Within the dungeons (each floor is randomly generated) you can find potions, items and equipment. The point to picking up items like mithral bars and silk cloth is that sometimes you encounter a replicator machine, which is used for upgrading equipment. There are 7 kinds of guns, and 2 kinds of coats. Each type uses different items for the upgrades, and the number of upgrades, abilities and max specs depend on the starting type of gun or coat you use. One type of gun can only be upgraded twice, making for less work in finding the required items, but is strong only against elementals, and only applies the "Slow" status attack to the enemies. That one has a starting attack strength of 1, with a maximum of strength of 100. The regular coat can be upgraded 18 times, for a maximum defense of 145. There's a special coat, the Chocobo Suit, found at the bottom of the dungeon with a starting defense of 1, and only 1 upgrade, but that upgrade, if you can accomplish it, gives a maximum 149 defense, and you don't get hungry as fast (meaning you don't have to worry about running out of food before reaching the final boss on floor 99.) Unfortunately, the upgrade requires 99 diamonds and 99 Chocobo Feathers, and I've only been able to average 5 diamonds and 3 Feathers per trip, and diamonds are only available between floors 76 and 97. It's taken a LONG time to get all the items needed for that upgrade...
I have a couple complaints about this part of the game. First, the music gets very repetitive very quickly, so I have the volume turned off. Second, the game is specifically designed so that you have to keep going through every room on every single floor many, many times. And it can take 3-4 hours just to go from floor 1 to floor 70, so you have to expect that it will take 2 weeks before you can finally get strong enough to face the boss on floor 99.
(Sid, with 2 enemies (a sleeping bat and a Tonberry), plus the red switch for a bomb trap at the upper left.)
What I mean is, one of the better weapons is the Arutairu (Altair). It starts with an attack of 8, and can be upgraded 10 times, for a max attack of 149. Each upgraded version of the weapon gets its own name (Capella, Vega, Sirius, Betelgeuse, Los Arugety (sp?), Aldebaran, Spica, etc.) To go from Aldebaran to Spica requires 32 Crystals, 16 bone fragments, 30 Emeralds and 20 Dark Ore. Crystals and Dark Ore are easy to come by, and are actually two of the most common monster drops. Emeralds can only be found on floors 30 through 69, and the most I've found in one trip is 10. Bone fragments can be found anywhere from floor 2 to 98, but the average is about 5 per trip. And that's just one upgrade. In total, for the gun and the regular coat, I need 140 bone fragments, and 150 Emeralds. The super coat above needs 99 Diamonds, 99 Crystals, 99 Chocobo Feathers, and 99 Velvet cloths. After delving into the dungeons at least 10 times, the farthest down I've been able to go without being killed (and losing everything) is floor 74, and I only have 5 Velvet cloths, 26 Chocobo feathers, and no Diamonds. As mentioned, just to get to floor 70 takes 3-4 hours, and I'm expecting at least 2-3 trips just to get enough items for one upgrade of the gun. Because the coat also requires Emeralds for the next upgrade, that's another 2-3 trips to boost the coat, too. One good thing, though, is that with each upgrade, Sid can hold out a bit longer against the tougher monsters, letting him go down another 2-5 floors before being overwhelmed. Still, that's a lot of churning just to get a small amount of improvement out of just one weapon.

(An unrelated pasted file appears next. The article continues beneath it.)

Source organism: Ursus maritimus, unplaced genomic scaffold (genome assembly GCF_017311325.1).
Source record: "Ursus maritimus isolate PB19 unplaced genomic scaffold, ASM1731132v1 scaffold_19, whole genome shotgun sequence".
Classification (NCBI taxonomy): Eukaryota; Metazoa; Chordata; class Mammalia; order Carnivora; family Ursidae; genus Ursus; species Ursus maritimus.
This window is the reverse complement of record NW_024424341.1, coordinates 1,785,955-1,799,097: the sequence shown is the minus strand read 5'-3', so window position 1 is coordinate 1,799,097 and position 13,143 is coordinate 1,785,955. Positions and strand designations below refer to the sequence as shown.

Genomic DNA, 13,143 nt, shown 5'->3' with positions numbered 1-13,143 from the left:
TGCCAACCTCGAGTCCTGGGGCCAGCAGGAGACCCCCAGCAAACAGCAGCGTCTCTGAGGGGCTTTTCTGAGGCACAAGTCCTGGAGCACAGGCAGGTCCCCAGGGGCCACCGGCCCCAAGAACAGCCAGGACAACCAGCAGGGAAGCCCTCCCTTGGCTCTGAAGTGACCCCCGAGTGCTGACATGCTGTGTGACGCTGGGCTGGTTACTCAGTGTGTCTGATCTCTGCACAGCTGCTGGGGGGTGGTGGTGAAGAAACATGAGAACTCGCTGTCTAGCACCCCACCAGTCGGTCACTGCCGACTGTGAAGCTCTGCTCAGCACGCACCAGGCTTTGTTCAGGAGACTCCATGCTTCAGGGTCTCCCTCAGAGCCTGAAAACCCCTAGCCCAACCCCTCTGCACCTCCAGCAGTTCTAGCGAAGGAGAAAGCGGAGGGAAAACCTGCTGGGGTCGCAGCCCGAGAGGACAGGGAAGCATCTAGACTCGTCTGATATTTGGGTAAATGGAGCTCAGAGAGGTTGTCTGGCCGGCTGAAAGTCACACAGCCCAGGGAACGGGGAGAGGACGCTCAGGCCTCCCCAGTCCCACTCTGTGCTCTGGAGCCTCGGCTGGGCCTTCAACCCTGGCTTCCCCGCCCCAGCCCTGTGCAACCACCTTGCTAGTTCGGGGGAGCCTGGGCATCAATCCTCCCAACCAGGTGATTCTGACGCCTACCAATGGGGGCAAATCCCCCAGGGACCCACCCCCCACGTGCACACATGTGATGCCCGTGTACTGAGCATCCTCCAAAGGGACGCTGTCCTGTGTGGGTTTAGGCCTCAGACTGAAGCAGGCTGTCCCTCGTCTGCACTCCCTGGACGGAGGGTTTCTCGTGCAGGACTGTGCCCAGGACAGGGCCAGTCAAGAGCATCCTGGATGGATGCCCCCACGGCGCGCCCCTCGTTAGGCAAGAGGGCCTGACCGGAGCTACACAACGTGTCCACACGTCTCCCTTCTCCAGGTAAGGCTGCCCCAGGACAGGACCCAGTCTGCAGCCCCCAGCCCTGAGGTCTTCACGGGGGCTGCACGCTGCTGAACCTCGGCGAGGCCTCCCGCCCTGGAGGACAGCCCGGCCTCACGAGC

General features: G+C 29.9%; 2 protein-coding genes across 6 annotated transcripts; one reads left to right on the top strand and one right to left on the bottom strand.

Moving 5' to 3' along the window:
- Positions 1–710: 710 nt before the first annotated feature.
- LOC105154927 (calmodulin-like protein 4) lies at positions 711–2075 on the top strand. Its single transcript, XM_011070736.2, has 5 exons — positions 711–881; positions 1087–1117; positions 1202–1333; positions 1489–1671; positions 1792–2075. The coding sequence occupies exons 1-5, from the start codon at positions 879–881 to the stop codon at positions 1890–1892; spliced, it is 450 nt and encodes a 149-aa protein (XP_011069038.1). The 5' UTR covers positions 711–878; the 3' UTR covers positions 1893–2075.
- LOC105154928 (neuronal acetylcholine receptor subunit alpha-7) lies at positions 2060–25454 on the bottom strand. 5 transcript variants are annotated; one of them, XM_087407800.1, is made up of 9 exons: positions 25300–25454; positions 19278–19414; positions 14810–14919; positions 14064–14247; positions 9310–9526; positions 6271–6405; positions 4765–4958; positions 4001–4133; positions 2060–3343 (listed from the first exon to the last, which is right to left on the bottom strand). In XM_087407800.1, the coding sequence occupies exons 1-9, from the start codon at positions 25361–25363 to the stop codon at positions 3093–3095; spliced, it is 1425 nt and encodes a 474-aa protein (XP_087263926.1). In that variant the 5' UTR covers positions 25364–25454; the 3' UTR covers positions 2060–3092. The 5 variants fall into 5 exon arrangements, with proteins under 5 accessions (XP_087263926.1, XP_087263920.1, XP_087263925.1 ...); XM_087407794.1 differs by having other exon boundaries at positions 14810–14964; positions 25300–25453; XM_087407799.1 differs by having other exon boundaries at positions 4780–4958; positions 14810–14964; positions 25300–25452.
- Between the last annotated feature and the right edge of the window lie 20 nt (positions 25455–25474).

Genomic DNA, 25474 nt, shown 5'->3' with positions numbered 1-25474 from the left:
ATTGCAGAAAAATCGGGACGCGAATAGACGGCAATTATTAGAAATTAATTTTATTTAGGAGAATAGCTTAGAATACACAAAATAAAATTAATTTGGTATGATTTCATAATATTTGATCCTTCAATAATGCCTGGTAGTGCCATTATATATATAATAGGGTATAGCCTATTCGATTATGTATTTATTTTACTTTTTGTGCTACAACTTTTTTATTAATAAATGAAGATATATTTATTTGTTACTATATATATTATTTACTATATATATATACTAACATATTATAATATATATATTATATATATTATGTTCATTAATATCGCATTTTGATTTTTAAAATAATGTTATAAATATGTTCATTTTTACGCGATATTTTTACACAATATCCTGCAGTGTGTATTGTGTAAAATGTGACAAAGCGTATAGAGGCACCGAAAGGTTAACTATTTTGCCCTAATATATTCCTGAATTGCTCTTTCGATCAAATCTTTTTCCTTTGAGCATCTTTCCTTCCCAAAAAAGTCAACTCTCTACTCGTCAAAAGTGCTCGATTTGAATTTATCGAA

A comment on the Duel Room mini-bosses. There are 5: Golem (floors 11-25), Stone Golem (26-50), Mithral Golem (51-75), Goliate (76-97) and Mini-Tendar (11-97). They hand out 600 to 1000 exp when defeated, and you can pick up some Crystals, and a few special attack bullets for the gun. I think, depending on the last one you beat per run, you get one item to hand to Chocobo when you exit the dungeon. As your weapon improves, your A.R.T.S. attacks will put a maximum of 999 hits on the Golem bosses. You only get the one special shot per battle, unless you have ethers for quickly replenishing spell points during the fight. This will be an important point for me to keep in mind, because the final boss on floor 99 has a rumored 6,500 hit points... This is why upgrading the gun to its ultimate point, and getting the regular coat up to a defense of 145 is going to be so important. It's going to be a l-o-n-g final battle.